One of the greatest privileges of serving as your U.S. senator is meeting North Dakotans of all walks of life, hearing about the challenges families overcome, and rolling up my sleeves to help tackle the issues they’re facing. The stories I hear motivate me to wake up every day and fight for North Dakotans, and that was the case when I met Allison.
Today, Allison is a high school senior in West Fargo. But unlike her classmates, she needs $300,000 worth of medication every year just to stay alive. Before the Affordable Care Act, Allison’s insurance bills totaled $1.7 million – and she was dangerously close to reaching her lifetime insurance limit, meaning her family would have to start paying out-of-pocket for her medical expenses.
Allison’s family faced financial ruin – but thankfully, patient protections in the health care law saved Allison’s life. Under current law, Allison and her family are protected from lifetime caps, and Allison can’t be denied coverage because of her preexisting conditions.
I support provisions in the health reform law that are working, like those that keep Allison alive and healthy. But the difference between me and my opponent couldn’t be more clear. Kevin Cramer supports attempts to repeal these life-saving protections, potentially endangering Allison once again and saddling her family with outrageous health care costs, while I’ve been working hard to fix what’s broken.
I’ll be the first and loudest to say that the health care law isn’t perfect. When I was elected, I formed a health care advisory board – made up of North Dakota patients, providers, health care administrators and experts – to find solutions to fix what isn’t working for North Dakota. This group has developed ideas to improve rural health care, address maternal mortality, and start bringing costs down. And I’ve worked across the aisle with Republicans to delay the Health Insurance Tax that would have made health care even more expensive for North Dakota families and small businesses.
But when Mitch McConnell brought up partisan health care bills that would have hurt our families, I voted no and went to bat for North Dakota. The Senate repeal bills were deeply partisan and downright dangerous. They were opposed by patient groups like the North Dakota Hospital Association and AARP because they would have undermined patient protections for North Dakotans with preexisting conditions, raised premium costs for thousands of families, or eliminated federal funding for North Dakota’s bipartisan Medicaid expansion signed by Gov. Jack Dalrymple. The impact on rural health would have been particularly devastating – ending funding that helped keep hospital doors open in small towns across North Dakota.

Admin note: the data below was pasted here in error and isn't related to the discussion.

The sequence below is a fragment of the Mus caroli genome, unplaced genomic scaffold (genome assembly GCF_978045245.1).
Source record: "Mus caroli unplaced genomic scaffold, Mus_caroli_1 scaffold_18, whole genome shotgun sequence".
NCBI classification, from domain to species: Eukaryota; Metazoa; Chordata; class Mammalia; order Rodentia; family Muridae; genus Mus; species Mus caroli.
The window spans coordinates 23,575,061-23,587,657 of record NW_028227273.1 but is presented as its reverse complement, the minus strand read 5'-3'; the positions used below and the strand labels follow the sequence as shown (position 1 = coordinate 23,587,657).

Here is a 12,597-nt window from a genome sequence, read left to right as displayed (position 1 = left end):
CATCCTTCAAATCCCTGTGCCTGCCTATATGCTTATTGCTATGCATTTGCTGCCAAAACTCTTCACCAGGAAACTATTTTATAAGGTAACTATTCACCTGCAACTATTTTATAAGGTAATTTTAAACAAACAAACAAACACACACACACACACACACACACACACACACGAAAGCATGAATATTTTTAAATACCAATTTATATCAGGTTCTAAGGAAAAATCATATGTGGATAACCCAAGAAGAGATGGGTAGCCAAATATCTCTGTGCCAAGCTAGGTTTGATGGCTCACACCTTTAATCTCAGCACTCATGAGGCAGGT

Kevin Cramer looks at health care through a strictly political lens. Instead of reaching across the aisle and finding solutions, he’s taken what he’s called 65 “symbolic votes” to repeal or undermine the health care law. President Donald Trump even referred to one of Cramer’s health care repeal bills as “mean” because the bill gutted protections for North Dakotans with preexisting conditions. It even placed an “age tax” on North Dakotans ages 50-64 – allowing insurance companies to charge them up to five times more for care than younger people. With Cramer’s health care plan, it’s simple – you’d face higher costs, fewer patient protections, and less comprehensive coverage. Period.
I didn’t go to the Senate to take “symbolic votes” – especially not on an issue as important as health care. North Dakotans elected me to find solutions. Folks like Allison, her parents, and moms and dads in every corner of the state are deeply concerned about their access to affordable care. They deserve so much better than what they’ve gotten from Cramer, who’s been more concerned about scoring political points than finding solutions. If you’re concerned about health care and looking for a leader who’ll work across the aisle to protect families and bring costs down, I’m humbly asking for your vote on Nov. 6.